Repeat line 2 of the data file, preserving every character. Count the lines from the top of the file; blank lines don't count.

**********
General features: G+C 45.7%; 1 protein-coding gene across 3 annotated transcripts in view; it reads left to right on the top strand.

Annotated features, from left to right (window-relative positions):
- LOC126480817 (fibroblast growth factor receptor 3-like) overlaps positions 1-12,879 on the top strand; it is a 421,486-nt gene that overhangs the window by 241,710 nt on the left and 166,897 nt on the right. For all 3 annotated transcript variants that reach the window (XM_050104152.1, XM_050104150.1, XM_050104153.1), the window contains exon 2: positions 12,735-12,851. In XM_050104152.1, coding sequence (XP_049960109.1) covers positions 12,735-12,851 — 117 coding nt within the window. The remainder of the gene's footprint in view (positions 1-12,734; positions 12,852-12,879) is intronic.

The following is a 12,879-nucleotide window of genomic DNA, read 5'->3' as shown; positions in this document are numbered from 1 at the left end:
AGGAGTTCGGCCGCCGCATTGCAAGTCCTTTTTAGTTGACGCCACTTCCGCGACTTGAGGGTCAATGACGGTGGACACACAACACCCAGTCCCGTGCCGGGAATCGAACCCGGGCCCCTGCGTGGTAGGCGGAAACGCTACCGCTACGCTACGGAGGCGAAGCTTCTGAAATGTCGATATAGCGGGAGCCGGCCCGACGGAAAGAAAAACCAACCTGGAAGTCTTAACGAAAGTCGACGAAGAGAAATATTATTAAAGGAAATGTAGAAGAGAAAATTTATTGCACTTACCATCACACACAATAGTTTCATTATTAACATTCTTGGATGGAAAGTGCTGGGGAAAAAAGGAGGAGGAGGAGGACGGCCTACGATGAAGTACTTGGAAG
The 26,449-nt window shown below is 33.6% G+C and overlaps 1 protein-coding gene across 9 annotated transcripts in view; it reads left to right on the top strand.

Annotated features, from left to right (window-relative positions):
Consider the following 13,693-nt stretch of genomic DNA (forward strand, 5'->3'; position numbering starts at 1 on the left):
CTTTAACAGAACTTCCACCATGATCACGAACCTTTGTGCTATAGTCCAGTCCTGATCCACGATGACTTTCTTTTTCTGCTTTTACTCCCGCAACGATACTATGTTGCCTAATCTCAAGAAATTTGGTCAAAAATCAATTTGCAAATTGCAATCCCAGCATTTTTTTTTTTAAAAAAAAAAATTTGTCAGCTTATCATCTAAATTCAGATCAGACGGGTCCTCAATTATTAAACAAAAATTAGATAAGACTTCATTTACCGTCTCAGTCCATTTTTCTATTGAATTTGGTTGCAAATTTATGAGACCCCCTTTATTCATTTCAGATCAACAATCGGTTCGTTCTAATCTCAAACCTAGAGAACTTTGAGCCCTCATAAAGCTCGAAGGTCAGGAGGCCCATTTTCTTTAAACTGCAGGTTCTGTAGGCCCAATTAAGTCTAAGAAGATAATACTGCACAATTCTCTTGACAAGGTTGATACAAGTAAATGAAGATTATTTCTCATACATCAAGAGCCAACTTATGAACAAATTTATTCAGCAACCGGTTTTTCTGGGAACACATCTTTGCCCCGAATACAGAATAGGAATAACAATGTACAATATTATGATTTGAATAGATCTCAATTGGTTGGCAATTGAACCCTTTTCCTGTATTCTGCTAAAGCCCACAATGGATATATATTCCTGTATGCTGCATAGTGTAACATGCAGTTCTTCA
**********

Annotated features, from left to right (window-relative positions):